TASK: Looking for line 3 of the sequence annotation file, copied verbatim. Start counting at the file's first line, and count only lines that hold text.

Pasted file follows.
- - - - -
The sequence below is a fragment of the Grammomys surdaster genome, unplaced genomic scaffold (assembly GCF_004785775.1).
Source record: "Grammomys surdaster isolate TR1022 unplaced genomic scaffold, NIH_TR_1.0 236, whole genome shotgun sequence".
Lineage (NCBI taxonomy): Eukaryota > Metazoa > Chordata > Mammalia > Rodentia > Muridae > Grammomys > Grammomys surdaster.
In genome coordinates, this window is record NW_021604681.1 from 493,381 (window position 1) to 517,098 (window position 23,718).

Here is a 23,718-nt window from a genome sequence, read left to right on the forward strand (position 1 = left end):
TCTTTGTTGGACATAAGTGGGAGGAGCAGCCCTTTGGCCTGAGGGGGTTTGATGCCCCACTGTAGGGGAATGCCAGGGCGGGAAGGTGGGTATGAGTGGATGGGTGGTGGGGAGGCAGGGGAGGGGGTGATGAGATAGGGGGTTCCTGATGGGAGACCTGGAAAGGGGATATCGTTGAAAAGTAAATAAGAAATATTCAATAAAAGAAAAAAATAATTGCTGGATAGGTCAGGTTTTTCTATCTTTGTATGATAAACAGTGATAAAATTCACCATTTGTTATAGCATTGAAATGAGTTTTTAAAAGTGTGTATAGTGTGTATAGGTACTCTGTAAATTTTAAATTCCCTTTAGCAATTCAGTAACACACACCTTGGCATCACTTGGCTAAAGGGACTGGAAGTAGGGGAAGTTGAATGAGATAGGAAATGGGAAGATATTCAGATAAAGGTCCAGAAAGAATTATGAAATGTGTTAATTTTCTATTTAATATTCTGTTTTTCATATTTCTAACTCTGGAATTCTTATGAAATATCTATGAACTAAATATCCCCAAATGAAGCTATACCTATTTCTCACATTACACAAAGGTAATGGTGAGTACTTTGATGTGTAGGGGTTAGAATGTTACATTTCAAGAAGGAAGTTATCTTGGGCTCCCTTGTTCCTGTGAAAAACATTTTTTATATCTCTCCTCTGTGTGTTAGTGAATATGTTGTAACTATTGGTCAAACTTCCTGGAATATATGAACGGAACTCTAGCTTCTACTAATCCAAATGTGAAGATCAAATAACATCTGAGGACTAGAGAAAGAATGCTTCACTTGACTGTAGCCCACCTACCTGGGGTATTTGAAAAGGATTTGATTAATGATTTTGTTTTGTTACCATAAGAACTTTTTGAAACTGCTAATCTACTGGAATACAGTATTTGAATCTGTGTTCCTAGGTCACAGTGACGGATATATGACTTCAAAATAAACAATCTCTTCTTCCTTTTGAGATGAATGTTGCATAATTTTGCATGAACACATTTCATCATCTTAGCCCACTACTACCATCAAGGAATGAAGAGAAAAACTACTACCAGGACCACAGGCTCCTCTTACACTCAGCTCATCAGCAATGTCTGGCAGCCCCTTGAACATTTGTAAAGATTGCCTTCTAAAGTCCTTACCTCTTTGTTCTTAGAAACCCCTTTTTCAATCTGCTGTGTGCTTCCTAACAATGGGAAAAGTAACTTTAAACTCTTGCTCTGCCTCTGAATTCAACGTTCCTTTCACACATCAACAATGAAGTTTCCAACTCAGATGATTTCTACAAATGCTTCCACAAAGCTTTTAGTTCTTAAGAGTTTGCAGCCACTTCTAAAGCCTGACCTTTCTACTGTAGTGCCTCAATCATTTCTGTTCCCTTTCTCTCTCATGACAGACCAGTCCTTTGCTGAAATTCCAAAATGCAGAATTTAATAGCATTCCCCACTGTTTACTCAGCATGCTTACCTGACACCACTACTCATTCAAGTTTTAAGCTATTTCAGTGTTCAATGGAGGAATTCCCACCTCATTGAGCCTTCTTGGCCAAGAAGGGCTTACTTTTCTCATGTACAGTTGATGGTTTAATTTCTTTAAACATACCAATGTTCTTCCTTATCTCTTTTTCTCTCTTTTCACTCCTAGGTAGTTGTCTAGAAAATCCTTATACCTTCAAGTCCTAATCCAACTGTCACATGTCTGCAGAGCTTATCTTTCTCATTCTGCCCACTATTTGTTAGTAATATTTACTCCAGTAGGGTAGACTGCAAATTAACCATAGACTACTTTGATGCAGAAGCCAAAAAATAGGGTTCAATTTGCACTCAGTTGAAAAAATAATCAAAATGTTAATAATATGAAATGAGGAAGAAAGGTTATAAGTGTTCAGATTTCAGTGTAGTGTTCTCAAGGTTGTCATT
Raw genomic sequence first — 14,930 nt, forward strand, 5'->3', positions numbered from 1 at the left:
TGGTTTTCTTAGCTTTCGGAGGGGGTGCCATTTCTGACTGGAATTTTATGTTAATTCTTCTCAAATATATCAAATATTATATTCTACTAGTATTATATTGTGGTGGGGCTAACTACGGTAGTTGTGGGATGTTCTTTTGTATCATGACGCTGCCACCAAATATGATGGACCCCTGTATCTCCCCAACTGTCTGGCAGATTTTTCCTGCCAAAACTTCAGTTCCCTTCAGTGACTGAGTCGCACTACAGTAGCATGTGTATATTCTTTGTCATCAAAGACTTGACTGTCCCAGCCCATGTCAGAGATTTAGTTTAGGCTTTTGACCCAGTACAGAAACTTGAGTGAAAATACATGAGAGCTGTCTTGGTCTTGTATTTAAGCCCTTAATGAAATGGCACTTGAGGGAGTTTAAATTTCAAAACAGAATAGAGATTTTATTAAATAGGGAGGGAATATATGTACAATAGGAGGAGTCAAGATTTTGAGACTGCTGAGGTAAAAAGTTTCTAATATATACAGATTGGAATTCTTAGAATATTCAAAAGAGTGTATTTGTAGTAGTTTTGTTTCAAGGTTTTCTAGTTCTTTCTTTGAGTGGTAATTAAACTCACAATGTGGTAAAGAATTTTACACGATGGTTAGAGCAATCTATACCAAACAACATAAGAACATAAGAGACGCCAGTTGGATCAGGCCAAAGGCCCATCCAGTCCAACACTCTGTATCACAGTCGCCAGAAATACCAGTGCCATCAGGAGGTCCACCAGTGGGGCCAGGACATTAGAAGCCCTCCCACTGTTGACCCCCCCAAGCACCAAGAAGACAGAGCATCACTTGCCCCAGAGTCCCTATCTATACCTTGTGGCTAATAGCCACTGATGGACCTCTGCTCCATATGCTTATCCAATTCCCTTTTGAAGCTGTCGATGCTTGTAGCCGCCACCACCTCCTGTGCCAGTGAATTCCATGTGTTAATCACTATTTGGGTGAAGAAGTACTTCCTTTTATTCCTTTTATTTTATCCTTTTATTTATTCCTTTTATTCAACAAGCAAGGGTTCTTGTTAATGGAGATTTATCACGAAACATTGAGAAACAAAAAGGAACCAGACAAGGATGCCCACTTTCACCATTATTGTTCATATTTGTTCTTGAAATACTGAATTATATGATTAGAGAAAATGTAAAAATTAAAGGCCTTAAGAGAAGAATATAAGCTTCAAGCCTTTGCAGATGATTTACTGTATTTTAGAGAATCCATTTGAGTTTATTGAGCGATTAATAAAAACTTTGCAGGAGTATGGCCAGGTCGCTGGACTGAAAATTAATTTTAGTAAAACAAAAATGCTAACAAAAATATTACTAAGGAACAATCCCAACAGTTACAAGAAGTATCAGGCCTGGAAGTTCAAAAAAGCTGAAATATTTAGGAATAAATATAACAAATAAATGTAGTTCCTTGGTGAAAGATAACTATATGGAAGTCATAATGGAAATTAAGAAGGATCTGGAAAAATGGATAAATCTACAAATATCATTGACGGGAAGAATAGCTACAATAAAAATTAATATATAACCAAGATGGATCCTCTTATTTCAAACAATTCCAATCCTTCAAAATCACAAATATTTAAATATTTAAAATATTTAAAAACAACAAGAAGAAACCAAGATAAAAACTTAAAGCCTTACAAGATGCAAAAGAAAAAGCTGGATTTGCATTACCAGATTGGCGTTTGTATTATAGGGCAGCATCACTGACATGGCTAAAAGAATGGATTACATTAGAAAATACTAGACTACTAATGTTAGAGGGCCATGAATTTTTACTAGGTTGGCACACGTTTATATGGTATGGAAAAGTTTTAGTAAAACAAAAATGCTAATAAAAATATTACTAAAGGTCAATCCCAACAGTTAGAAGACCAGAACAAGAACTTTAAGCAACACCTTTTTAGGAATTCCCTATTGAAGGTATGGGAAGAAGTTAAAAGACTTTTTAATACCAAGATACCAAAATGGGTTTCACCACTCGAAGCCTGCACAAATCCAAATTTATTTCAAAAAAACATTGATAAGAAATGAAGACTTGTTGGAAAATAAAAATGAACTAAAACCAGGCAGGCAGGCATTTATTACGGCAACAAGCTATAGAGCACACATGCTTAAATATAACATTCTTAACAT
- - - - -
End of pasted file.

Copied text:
Lineage (NCBI taxonomy): Eukaryota > Metazoa > Chordata > Mammalia > Rodentia > Muridae > Grammomys > Grammomys surdaster.